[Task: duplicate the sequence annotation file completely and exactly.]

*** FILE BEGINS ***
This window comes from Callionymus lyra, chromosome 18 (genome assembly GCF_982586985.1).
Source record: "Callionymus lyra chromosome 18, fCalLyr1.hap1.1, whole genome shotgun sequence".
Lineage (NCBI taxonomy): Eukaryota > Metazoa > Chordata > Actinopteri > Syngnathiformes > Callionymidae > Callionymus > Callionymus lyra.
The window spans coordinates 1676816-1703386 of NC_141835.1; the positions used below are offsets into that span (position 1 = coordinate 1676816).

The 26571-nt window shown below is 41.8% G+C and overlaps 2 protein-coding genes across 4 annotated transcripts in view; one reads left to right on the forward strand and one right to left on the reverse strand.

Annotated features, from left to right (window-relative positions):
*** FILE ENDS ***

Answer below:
This window comes from Callionymus lyra, chromosome 18 (genome assembly GCF_982586985.1).
Source record: "Callionymus lyra chromosome 18, fCalLyr1.hap1.1, whole genome shotgun sequence".
Lineage (NCBI taxonomy): Eukaryota > Metazoa > Chordata > Actinopteri > Syngnathiformes > Callionymidae > Callionymus > Callionymus lyra.
The window spans coordinates 1676816-1703386 of NC_141835.1; the positions used below are offsets into that span (position 1 = coordinate 1676816).

The 26571-nt window shown below is 41.8% G+C and overlaps 2 protein-coding genes across 4 annotated transcripts in view; one reads left to right on the forward strand and one right to left on the reverse strand.

Annotated features, from left to right (window-relative positions):